3. Keep the hand below the heart level.
  4. Clip the oximeter to the finger. It will show the oxygen saturation reading within seconds.
  5. Note down the reading and unclip the device.

 

Applications of pulse oximetry

Fingertip oximetry is useful to evaluate the oxygen levels in patients with:

  • Heart failure
  • Heart attack
  • Anemia
  • Lung cancer
  • Pneumonia
  • Chronic obstructive pulmonary disease (COPD)
  • Asthma
  • Congenital heart disease

In addition to these, pulse oximeters can also help in the following cases:

  • To evaluate the efficacy of a new medication
  • To diagnose sleep apnea
  • To analyze the capability of a subject to respond to increased physical activity
  • To assess the performance of a ventilator
  • To evaluate if a patient is in need of a breathing aid
  • To quantify the performance of supplemental oxygen
  • To quantify the patient’s oxygen levels during surgery
  • To measure the pulse rate of an individual

 

Demerits of using an oximeter

Although it is easy to obtain the best pulse oximeter readings with almost every use, these devices do possess some disadvantages as well:

  • Chances of an incorrect measurement in cases if the device falls off the finger.
  • The patient may experience irritation in the area where the oximeter is clipped.

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Skin irritation due to using a pulse oximeter

 

Limitations of oximeters

Factors that can fluctuate the pulse oximeter readings are as follows:

  • Plasma lipid levels
  • Bilirubin levels
  • Pulse changes
  • Dirt trapped in the fingernail
  • Long fingernails
  • Poor blood circulation
  • Tobacco use
  • Coldness of the extremities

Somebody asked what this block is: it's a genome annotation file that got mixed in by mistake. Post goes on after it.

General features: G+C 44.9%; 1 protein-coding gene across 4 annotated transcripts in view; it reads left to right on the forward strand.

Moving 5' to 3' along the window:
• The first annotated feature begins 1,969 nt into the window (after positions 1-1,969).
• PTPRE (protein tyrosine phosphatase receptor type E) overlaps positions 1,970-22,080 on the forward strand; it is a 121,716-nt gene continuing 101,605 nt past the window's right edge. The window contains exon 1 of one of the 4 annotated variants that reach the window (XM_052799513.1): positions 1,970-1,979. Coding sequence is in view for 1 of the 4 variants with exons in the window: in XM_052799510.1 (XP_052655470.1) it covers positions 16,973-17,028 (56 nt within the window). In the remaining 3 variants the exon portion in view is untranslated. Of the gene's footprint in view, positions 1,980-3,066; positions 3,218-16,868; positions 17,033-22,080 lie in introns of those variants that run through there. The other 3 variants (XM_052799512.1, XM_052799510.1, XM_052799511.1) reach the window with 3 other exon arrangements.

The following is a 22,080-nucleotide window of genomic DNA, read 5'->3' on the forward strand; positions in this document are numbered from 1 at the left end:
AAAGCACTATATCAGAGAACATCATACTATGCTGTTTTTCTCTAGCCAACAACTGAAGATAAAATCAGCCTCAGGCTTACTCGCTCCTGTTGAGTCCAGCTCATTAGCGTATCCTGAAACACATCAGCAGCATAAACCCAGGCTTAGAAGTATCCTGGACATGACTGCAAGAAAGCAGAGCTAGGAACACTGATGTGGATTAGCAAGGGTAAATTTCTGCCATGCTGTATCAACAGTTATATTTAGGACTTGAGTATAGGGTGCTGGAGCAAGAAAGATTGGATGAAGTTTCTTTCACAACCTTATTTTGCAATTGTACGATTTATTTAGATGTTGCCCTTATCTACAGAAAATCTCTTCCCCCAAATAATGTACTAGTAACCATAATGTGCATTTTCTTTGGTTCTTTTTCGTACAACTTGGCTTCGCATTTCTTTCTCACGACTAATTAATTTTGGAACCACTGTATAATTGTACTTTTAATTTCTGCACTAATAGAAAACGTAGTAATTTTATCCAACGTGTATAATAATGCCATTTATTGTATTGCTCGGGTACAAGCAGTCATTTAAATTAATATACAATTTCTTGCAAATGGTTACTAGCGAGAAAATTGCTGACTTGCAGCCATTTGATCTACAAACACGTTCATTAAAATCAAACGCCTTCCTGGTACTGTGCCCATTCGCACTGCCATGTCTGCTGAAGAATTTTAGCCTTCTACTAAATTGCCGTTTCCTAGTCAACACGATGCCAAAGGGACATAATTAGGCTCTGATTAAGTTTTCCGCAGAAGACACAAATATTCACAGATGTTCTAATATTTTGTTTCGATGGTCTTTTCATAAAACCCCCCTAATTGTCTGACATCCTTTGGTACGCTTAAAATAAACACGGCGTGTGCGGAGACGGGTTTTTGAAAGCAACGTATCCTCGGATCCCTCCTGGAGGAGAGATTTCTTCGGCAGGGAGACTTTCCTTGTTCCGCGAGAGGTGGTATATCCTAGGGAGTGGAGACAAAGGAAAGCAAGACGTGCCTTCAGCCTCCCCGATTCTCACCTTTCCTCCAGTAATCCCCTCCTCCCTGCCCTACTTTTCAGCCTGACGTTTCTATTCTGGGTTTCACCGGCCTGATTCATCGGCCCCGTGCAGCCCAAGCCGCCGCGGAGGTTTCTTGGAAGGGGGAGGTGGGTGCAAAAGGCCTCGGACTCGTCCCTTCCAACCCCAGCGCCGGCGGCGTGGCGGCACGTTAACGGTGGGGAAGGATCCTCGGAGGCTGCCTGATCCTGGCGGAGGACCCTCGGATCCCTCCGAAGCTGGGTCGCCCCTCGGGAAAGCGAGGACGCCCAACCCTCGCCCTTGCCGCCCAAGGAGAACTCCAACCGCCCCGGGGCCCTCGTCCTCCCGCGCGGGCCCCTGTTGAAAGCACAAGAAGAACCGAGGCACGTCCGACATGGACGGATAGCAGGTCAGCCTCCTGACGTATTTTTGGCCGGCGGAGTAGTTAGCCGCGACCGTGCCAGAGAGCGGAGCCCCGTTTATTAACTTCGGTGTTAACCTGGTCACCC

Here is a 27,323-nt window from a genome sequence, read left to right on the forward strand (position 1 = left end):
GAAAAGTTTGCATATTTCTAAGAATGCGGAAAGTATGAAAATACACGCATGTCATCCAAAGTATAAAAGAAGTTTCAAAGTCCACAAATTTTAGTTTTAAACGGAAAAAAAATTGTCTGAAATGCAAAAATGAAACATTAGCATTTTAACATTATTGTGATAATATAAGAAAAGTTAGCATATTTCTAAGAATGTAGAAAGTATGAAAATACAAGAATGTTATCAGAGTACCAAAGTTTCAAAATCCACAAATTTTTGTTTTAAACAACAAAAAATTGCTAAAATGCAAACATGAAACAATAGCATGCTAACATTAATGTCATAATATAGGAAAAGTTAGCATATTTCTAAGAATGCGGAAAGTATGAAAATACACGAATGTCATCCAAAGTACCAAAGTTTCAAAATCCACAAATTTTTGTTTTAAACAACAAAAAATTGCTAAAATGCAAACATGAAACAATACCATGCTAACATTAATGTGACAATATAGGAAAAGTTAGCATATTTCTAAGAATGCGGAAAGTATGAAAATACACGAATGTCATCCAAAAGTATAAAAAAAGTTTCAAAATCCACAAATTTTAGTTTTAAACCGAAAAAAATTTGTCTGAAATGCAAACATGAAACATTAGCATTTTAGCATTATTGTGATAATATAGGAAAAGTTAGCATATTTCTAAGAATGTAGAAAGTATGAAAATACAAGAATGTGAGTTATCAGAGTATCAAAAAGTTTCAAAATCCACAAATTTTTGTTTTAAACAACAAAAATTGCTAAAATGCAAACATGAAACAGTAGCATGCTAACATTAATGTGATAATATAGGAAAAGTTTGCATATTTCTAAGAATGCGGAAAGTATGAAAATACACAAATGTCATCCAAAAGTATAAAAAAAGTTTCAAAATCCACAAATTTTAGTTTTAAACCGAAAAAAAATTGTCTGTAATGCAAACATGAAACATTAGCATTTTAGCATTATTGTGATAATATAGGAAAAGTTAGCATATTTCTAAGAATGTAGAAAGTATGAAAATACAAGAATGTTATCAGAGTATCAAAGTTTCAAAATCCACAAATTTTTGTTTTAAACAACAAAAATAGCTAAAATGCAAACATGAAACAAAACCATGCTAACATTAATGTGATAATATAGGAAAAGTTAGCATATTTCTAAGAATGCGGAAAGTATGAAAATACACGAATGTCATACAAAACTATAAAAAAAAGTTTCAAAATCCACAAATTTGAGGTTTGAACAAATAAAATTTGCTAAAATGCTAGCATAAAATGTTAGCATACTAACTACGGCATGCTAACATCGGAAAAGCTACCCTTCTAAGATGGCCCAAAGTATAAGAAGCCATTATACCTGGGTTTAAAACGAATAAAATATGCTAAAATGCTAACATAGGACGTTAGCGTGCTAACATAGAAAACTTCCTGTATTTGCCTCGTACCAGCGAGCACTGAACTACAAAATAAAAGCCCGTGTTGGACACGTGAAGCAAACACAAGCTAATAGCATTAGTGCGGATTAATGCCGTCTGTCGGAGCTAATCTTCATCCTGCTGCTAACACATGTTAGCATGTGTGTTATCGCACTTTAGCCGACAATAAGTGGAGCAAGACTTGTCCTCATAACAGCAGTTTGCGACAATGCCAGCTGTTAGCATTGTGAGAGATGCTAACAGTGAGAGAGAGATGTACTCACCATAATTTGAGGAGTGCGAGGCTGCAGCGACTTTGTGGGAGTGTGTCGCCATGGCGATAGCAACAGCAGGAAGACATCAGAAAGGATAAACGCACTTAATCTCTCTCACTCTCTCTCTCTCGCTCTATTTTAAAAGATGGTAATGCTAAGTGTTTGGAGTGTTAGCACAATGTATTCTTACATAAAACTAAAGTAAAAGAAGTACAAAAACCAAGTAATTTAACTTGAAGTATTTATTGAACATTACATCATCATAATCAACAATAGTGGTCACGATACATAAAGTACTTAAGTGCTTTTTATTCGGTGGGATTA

• Interference by the light coming from external sources
  • Interference by colored chemicals i.e. nail paints
  • Poisoning of carbon monoxide
  • For darker skin tones i.e. In African-Americans, the readings of the oxygen levels shown on the oximeter may be a little different from the actual oxygen saturation in the body

 

Conclusion

Pulse or fingernail oximeters are non-invasive devices used to quantify the oxygen levels of the blood. These play an important role in patients’ well-being as their falling oxygen levels can be easily checked and managed immediately. These are inexpensive and easily accessible devices that are highly user-friendly owing to their simple method of use. Moreover, these are small, compact, and above all, portable which makes it even easier for the patients to carry them all the time thus making these the most preferred and frequently used oxygen measurement devices.

uzma e1714761913269

PhD Scholar (Pharmaceutics), MPhil (Pharmaceutics), Pharm D, B. Sc.

Uzma Zafar is a dedicated and highly motivated pharmaceutical professional currently pursuing her PhD in Pharmaceutics at the Punjab University College of Pharmacy, University of the Punjab. With a comprehensive academic and research background, Uzma has consistently excelled in her studies, securing first division throughout her educational journey.

Uzma’s passion for the pharmaceutical field is evident from her active engagement during her Doctor of Pharmacy (Pharm.D) program, where she not only mastered industrial techniques and clinical case studies but also delved into marketing strategies and management skills.

Throughout her career, Uzma has actively contributed to the pharmaceutical sciences, with specific research on suspension formulation and Hepatitis C risk factors and side effects. Additionally, Uzma has lent her expertise to review and fact-check articles for the Health Supply 770 blog, ensuring the accuracy and reliability of the information presented.

As she continues her PhD, expected to complete in 2025, Uzma is eager to contribute further to the field by combining her deep knowledge of pharmaceutics with real-world applications to meet global professional standards and challenges.